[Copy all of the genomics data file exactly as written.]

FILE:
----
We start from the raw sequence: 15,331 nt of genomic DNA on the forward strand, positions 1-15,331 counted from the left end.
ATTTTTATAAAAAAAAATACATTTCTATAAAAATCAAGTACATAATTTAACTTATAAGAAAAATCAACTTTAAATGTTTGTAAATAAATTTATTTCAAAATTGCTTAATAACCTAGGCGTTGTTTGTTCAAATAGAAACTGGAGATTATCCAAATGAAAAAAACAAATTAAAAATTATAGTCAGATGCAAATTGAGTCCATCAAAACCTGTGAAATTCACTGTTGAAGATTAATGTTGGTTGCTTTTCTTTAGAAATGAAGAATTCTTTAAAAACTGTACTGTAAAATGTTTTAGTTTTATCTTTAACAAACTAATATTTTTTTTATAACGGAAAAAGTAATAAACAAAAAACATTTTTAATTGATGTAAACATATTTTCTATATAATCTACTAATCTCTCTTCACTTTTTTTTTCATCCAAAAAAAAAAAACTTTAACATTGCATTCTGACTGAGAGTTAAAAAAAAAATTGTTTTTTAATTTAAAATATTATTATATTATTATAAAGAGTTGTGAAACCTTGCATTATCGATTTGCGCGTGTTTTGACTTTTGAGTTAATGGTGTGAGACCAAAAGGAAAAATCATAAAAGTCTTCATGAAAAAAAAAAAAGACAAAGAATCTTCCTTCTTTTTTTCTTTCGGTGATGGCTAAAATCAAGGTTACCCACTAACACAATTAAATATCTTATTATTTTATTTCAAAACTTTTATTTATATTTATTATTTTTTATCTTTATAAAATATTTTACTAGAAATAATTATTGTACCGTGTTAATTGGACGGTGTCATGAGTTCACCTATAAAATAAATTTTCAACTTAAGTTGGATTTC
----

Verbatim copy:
We start from the raw sequence: 15,331 nt of genomic DNA on the forward strand, positions 1-15,331 counted from the left end.
ATTTTTATAAAAAAAAATACATTTCTATAAAAATCAAGTACATAATTTAACTTATAAGAAAAATCAACTTTAAATGTTTGTAAATAAATTTATTTCAAAATTGCTTAATAACCTAGGCGTTGTTTGTTCAAATAGAAACTGGAGATTATCCAAATGAAAAAAACAAATTAAAAATTATAGTCAGATGCAAATTGAGTCCATCAAAACCTGTGAAATTCACTGTTGAAGATTAATGTTGGTTGCTTTTCTTTAGAAATGAAGAATTCTTTAAAAACTGTACTGTAAAATGTTTTAGTTTTATCTTTAACAAACTAATATTTTTTTTATAACGGAAAAAGTAATAAACAAAAAACATTTTTAATTGATGTAAACATATTTTCTATATAATCTACTAATCTCTCTTCACTTTTTTTTTCATCCAAAAAAAAAAAACTTTAACATTGCATTCTGACTGAGAGTTAAAAAAAAAATTGTTTTTTAATTTAAAATATTATTATATTATTATAAAGAGTTGTGAAACCTTGCATTATCGATTTGCGCGTGTTTTGACTTTTGAGTTAATGGTGTGAGACCAAAAGGAAAAATCATAAAAGTCTTCATGAAAAAAAAAAAAGACAAAGAATCTTCCTTCTTTTTTTCTTTCGGTGATGGCTAAAATCAAGGTTACCCACTAACACAATTAAATATCTTATTATTTTATTTCAAAACTTTTATTTATATTTATTATTTTTTATCTTTATAAAATATTTTACTAGAAATAATTATTGTACCGTGTTAATTGGACGGTGTCATGAGTTCACCTATAAAATAAATTTTCAACTTAAGTTGGATTTC